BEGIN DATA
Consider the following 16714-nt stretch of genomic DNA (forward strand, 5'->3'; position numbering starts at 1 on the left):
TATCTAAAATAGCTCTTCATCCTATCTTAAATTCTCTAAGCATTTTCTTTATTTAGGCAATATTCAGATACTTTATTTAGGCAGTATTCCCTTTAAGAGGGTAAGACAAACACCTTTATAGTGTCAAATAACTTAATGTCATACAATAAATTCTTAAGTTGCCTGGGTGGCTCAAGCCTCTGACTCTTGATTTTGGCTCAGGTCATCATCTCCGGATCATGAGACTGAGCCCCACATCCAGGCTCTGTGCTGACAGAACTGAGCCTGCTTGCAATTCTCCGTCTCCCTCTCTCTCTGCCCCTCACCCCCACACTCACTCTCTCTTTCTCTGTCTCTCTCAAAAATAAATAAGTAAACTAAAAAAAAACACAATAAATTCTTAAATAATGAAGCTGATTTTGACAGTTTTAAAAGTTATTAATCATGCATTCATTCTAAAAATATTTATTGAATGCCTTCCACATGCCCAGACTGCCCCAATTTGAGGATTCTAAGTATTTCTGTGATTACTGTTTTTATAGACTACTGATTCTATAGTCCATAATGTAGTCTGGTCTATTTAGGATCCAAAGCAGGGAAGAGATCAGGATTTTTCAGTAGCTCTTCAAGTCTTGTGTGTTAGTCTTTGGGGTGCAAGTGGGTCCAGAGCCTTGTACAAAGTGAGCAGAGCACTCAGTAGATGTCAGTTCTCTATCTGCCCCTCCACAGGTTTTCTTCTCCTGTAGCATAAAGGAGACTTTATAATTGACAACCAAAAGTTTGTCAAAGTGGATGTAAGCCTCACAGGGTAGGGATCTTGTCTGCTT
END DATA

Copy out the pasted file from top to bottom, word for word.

Consider the following 16714-nt stretch of genomic DNA (forward strand, 5'->3'; position numbering starts at 1 on the left):
TATCTAAAATAGCTCTTCATCCTATCTTAAATTCTCTAAGCATTTTCTTTATTTAGGCAATATTCAGATACTTTATTTAGGCAGTATTCCCTTTAAGAGGGTAAGACAAACACCTTTATAGTGTCAAATAACTTAATGTCATACAATAAATTCTTAAGTTGCCTGGGTGGCTCAAGCCTCTGACTCTTGATTTTGGCTCAGGTCATCATCTCCGGATCATGAGACTGAGCCCCACATCCAGGCTCTGTGCTGACAGAACTGAGCCTGCTTGCAATTCTCCGTCTCCCTCTCTCTCTGCCCCTCACCCCCACACTCACTCTCTCTTTCTCTGTCTCTCTCAAAAATAAATAAGTAAACTAAAAAAAAACACAATAAATTCTTAAATAATGAAGCTGATTTTGACAGTTTTAAAAGTTATTAATCATGCATTCATTCTAAAAATATTTATTGAATGCCTTCCACATGCCCAGACTGCCCCAATTTGAGGATTCTAAGTATTTCTGTGATTACTGTTTTTATAGACTACTGATTCTATAGTCCATAATGTAGTCTGGTCTATTTAGGATCCAAAGCAGGGAAGAGATCAGGATTTTTCAGTAGCTCTTCAAGTCTTGTGTGTTAGTCTTTGGGGTGCAAGTGGGTCCAGAGCCTTGTACAAAGTGAGCAGAGCACTCAGTAGATGTCAGTTCTCTATCTGCCCCTCCACAGGTTTTCTTCTCCTGTAGCATAAAGGAGACTTTATAATTGACAACCAAAAGTTTGTCAAAGTGGATGTAAGCCTCACAGGGTAGGGATCTTGTCTGCTT